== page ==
Perhaps worst of all, CEO Richard Umbers said “Myer…remains resolutely focussed on foot traffic and sales across all channels….” With respect to Mr Umbers, this is the greatest “der” moment of reporting season. The problem is, it looks like there is still no “how” to go with this “what”.

The market response was predictable. Share trading volumes surged. Myer shares found a new all-time low. And on Monday, six major brokers downgraded the stock. Earnings downgrades are the recurring part of the Myer shareholder nightmare.

Yet many investors are holding on. The psychological aspects of investing can make it hard to act on the poor investment choices we all sometimes make. Shareholders who think that Myer’s prospects look very dim but are unable to push the sell button may consider a stock replacement strategy.

This involves selling the stock and redeploying most of the proceeds. A small amount is spent on Myer call options. With the stock trading at 54 cents the right without obligation to buy Myer shares at 65 cents at any time up until June (Myer June 65 call) was offered at 2.5 cents. 

Holders of a call option do not receive dividends. If Myer edges higher to 60 cents the holder of the call option will receive little benefit. However if Mr Solomon Lew, a vulture fund or anyone else makes a takeover bid, the call option holder participates in all the gains above 65 cents. In the meantime most of the capital (say 54 cents less 2.5 cents equals 51.5 cents per share) is safely in the bank or invested in another stock.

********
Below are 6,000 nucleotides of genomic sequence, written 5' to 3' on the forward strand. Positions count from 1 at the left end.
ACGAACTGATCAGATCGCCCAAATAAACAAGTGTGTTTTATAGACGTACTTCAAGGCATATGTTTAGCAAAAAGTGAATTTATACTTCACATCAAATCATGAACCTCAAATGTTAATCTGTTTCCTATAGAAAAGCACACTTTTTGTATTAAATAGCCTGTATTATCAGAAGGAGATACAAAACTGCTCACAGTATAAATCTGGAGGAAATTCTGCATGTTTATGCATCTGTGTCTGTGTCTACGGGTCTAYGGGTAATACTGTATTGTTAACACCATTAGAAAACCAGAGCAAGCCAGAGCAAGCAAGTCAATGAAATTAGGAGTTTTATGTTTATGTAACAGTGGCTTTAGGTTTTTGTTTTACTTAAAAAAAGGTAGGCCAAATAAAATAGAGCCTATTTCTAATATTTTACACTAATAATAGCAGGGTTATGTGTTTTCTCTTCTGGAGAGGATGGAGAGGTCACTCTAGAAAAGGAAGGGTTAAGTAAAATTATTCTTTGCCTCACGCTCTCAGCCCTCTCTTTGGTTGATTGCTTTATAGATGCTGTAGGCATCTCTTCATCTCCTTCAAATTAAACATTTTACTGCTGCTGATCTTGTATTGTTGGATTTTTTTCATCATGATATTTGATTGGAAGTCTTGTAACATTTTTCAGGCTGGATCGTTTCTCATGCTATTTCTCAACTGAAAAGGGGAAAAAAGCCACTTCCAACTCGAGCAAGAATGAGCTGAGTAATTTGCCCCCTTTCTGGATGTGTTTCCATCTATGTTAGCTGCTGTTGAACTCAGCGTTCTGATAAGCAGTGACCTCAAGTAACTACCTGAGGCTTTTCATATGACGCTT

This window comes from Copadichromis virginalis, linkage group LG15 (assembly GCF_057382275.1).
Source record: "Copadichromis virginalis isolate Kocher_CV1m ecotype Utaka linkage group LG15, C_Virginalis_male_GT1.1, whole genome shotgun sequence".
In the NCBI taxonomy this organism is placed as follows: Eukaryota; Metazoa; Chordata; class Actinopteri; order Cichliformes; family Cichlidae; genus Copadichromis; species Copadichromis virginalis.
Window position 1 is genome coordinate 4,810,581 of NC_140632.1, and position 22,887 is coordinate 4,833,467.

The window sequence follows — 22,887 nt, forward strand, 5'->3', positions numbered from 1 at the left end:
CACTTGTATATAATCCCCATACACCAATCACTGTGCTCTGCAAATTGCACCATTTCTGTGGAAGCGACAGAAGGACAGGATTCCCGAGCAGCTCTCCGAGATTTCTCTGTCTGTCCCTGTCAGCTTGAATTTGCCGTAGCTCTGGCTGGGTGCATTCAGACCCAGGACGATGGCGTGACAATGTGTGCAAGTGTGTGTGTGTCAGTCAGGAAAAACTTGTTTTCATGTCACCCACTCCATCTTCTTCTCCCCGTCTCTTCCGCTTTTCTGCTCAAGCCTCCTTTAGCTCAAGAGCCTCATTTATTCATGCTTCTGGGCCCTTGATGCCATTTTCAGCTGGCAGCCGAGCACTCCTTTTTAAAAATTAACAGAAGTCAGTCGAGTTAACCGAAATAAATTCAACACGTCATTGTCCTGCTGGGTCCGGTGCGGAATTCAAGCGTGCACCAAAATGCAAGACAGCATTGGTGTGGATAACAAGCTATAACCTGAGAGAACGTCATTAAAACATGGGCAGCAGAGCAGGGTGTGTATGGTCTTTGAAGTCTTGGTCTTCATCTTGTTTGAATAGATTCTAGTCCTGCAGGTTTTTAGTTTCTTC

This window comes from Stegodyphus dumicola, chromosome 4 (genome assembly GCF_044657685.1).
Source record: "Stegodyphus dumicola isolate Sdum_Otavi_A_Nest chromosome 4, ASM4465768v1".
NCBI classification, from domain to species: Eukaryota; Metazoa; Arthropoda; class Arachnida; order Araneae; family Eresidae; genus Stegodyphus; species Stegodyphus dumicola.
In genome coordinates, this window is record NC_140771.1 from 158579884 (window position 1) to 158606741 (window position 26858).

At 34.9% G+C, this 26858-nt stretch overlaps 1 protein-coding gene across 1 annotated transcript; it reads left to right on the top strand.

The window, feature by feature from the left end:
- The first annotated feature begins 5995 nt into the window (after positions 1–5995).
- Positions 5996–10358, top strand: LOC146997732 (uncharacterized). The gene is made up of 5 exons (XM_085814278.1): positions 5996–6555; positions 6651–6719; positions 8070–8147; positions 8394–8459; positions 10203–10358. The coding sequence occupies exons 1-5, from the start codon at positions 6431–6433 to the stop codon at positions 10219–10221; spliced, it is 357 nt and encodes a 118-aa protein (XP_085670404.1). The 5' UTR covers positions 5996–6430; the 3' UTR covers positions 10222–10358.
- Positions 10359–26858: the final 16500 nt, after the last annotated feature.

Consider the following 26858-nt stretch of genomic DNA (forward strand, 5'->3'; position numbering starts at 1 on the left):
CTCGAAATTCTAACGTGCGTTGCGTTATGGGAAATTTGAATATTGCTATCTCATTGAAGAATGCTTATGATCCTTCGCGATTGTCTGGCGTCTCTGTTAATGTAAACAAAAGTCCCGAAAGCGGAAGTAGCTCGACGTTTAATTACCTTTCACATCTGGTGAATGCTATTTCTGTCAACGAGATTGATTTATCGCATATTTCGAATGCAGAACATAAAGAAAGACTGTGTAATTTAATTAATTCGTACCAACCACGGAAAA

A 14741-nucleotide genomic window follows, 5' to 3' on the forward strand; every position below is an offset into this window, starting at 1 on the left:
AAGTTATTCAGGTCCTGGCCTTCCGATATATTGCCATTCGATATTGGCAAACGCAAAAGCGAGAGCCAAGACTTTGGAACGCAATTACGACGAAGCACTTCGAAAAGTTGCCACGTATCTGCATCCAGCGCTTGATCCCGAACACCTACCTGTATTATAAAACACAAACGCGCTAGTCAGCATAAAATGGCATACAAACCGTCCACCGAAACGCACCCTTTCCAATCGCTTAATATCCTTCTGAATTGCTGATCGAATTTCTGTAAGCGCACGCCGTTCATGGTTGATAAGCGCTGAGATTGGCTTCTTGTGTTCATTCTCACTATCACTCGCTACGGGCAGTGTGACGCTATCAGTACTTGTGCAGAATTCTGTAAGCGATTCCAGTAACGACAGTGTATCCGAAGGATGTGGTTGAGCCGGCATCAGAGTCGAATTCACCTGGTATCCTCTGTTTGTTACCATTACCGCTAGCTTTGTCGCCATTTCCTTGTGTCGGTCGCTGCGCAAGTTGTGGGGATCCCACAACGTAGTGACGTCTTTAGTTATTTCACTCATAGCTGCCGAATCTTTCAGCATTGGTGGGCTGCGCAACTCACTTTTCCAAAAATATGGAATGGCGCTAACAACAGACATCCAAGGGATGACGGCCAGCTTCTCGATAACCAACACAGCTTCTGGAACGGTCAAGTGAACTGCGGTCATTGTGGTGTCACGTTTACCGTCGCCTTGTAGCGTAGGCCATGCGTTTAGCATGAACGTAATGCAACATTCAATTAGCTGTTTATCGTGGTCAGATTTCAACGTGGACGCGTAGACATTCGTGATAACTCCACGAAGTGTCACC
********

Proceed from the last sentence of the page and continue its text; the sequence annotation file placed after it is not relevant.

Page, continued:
The stock replacement strategy is the “no regrets” way to sell an underperforming stock.

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How low can the US go?

Tuesday, February 06, 2018

The action in US markets over the last two trading sessions (Friday and Monday night) is pointing to a rout. The confidence and exuberance that took US indices around 10% higher in January has melted along with bond markets. Two important questions confront local investors – how low can it go, and how will it affect Australian shares?

Some investors are scratching their heads and wondering what has changed. The short answer is very little.

The trigger for the sell-off was stronger than forecast wages data on Friday night, indicating wages are growing in the US at an accelerated 2.9%. This raised inflation expectations, and with it the forecast number and size of interest rate rises this year. This in turn took US ten year bonds to their highest yield in four years, and close to a technical bear market. Investors shifted focus from the strengthening US economy that is driving rates higher to the impact of higher rates on company bottom lines and share valuations, and the selling began.